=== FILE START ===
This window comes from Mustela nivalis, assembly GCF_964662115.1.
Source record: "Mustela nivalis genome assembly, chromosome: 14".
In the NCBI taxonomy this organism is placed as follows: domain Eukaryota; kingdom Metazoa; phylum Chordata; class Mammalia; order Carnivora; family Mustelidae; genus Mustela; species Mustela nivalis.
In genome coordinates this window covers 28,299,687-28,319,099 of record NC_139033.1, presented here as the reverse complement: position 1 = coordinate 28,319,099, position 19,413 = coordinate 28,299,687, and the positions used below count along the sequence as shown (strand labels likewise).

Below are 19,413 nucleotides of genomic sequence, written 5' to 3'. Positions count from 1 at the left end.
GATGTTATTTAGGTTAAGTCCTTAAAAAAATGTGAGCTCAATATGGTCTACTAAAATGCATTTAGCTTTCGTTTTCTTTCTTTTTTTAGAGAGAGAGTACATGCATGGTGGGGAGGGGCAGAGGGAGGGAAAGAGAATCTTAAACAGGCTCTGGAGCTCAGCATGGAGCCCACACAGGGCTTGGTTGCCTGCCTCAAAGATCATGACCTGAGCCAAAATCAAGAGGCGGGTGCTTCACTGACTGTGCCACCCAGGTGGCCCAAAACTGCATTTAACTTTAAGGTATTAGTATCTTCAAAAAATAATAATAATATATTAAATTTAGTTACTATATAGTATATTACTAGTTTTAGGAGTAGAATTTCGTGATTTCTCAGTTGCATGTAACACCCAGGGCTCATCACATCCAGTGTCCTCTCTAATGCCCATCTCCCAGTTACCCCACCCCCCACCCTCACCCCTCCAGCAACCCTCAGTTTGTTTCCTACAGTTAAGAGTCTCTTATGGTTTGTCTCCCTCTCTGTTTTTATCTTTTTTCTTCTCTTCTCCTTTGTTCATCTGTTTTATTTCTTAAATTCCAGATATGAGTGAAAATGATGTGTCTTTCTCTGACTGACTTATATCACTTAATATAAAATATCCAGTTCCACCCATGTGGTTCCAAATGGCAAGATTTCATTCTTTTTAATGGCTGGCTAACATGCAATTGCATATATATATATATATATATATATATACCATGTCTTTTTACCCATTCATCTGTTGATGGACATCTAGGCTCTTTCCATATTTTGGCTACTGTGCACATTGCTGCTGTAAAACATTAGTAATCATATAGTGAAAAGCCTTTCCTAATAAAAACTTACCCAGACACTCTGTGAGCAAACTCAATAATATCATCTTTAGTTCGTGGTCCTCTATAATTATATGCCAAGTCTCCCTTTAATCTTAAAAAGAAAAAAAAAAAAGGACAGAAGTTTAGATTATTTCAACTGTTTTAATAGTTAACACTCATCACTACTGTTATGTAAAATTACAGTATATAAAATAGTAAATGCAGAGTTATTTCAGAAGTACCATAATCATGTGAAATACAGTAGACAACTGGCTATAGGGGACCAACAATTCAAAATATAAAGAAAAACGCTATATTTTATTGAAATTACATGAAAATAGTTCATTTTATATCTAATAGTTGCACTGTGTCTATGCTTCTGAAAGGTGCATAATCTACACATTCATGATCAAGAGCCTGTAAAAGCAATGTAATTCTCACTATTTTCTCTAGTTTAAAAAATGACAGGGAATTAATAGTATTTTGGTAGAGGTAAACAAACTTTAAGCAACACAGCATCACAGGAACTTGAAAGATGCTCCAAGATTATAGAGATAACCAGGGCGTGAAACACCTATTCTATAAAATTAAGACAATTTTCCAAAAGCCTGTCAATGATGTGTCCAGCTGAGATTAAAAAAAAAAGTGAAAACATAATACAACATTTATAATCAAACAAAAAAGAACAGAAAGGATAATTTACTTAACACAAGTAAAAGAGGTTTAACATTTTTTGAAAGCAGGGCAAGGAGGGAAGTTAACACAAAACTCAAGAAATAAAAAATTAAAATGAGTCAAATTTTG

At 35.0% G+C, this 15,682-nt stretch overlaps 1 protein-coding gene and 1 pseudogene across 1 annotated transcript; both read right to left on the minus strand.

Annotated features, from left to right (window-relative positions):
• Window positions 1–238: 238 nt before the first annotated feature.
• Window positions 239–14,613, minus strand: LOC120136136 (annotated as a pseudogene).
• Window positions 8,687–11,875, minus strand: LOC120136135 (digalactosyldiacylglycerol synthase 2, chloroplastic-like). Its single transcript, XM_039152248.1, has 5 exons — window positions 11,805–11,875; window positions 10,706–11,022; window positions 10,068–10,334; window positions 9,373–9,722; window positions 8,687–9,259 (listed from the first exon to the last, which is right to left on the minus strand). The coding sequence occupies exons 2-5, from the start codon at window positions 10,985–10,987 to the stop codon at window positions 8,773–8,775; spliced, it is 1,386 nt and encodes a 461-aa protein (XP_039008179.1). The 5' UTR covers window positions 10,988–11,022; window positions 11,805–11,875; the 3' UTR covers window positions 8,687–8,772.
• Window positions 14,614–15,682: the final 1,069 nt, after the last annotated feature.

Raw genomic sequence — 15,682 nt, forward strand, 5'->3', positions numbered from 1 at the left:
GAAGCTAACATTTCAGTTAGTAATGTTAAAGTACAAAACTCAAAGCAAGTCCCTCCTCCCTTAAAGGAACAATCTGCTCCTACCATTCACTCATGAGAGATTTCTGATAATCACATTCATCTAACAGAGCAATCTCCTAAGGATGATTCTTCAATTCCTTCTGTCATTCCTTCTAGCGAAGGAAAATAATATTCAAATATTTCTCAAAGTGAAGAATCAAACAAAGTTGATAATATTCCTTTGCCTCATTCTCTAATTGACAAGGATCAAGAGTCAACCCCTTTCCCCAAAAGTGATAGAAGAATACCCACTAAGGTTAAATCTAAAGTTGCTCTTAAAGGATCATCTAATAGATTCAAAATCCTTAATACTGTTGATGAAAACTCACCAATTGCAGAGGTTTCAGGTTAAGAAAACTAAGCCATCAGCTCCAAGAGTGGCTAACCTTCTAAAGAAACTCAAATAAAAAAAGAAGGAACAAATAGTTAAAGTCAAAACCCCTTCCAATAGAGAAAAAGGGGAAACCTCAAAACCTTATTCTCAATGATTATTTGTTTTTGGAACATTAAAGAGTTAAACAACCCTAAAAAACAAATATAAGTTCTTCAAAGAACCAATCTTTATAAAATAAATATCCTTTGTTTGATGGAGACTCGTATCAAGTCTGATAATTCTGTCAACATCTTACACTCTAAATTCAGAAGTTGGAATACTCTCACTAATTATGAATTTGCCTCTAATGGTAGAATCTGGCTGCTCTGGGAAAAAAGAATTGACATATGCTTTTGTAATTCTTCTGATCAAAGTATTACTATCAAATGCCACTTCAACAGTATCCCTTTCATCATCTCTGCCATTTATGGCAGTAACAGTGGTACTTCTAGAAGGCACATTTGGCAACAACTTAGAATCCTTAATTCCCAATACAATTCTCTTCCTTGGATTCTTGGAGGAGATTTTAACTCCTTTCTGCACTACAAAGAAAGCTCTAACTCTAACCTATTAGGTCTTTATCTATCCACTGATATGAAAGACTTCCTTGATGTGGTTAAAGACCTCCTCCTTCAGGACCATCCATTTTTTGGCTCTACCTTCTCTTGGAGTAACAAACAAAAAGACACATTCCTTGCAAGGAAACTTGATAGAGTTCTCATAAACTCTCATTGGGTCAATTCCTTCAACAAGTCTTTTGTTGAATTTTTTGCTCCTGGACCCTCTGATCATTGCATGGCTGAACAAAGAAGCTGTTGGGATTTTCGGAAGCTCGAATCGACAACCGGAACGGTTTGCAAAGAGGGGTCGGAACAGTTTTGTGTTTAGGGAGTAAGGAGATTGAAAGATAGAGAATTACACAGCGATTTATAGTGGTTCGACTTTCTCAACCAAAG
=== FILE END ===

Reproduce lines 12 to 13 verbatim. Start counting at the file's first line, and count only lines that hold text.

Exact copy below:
• Window positions 14,614–15,682: the final 1,069 nt, after the last annotated feature.

Raw genomic sequence — 15,682 nt, forward strand, 5'->3', positions numbered from 1 at the left: